Re: Wondering what to do about all the intrusions you find in your firewall log?

From: Ed (
Date: 04/01/03

    From: "Ed" <>
    Date: Tue, 01 Apr 2003 03:22:15 GMT

    Thanks for setting my mind at ease folks, I was going to get worked up.

    Last I heard the FBI only cares if you are in the USA and if the damage
    was over US$300,000, or if national security is involved.

    And CERT also requires actual damage before it is interested, before it
    will do more than help you help yourself (an excellent site for reading
    material I visit weekly).

    And the SANS Institute is good for courses and its reading room. DShield
    is affiliated with SANS.

    But reading material doesn't help non-computer professionals, or
    professionals who don't have the time to chase sort through probing which,
    as Douglas Adams would say, is "mostly harmless".

    How secret your inbound firewall log entries are depends.

    If you're breaking the law in a serious way, or an enemy agent of the
    country you are in, you should be very careful.

    For home users with default logs, they normally reference only unsolicited
    traffic, not traffic from websites or servers you are visiting.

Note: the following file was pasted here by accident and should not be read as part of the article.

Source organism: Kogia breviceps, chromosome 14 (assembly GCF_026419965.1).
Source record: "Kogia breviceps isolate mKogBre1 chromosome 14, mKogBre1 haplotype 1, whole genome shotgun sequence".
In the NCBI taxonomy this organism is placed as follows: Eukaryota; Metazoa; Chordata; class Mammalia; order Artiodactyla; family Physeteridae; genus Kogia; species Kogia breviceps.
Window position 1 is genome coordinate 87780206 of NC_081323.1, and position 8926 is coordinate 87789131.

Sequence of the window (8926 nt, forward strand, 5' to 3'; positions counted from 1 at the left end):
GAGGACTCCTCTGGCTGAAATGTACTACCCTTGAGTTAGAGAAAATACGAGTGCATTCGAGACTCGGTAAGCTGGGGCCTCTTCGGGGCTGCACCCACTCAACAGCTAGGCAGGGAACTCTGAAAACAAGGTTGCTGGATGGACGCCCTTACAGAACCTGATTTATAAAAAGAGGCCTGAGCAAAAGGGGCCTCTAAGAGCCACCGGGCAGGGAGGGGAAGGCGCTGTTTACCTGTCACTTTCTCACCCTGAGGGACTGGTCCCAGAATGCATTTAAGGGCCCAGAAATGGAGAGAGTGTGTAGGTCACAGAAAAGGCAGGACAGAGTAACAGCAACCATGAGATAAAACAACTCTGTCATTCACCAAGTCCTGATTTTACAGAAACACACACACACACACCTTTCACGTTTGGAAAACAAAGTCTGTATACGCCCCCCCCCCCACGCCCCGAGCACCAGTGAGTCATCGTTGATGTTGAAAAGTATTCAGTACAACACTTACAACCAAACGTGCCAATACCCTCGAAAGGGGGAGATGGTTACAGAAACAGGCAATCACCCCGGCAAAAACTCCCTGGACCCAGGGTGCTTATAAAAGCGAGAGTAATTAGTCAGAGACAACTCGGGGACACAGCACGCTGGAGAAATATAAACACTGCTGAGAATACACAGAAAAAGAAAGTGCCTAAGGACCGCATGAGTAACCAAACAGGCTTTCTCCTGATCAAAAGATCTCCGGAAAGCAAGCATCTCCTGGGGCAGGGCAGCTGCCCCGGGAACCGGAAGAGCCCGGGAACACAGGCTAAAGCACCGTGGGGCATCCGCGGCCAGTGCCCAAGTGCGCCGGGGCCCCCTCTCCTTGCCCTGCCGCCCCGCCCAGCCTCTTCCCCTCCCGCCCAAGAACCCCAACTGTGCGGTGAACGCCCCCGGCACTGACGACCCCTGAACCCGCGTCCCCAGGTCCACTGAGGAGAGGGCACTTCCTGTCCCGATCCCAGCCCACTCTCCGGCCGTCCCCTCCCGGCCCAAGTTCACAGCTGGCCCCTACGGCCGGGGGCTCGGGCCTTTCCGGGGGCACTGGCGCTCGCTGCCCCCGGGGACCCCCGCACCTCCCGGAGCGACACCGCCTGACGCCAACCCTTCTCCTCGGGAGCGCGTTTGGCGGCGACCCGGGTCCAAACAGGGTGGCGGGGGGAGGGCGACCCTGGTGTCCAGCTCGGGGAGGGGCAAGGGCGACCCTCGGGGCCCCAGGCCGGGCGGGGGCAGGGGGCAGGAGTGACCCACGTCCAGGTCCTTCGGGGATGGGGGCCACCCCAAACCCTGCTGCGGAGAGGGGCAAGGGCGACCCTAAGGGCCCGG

The logs give your IP address (i.e. the destination IP address), the
    source IP address, the destination port, the source port, the protocol,
    and a timestamp. And you can look at your logs to verify that this is the

    However, if you are visiting a very slow website/server, the connection to
    that website might be timed out by your firewall, and it will look like an
    unsolicited connection.

    Also, if you are playing a game and haven't configured your computer
    properly, the attempts by your friends will look like unsolicited
    connection attempts. But DShield and MNW, and I've used both for several
    months now, filter out these isolated events from serious hacking

    MNW always obscures the lower two bytes of your IP address in reports it
    sends out (

    DShield gives you the option of obscuring from them the upper byte of your
    IP address (xxx.123.123.123).

    Anyway, my point was just to raise the visibility of MyNetWatchman and
    DShield. Both now accept corporate and institutional input, as well as
    home users. And both are free.

    And thanks for the entertainment.

    - Keith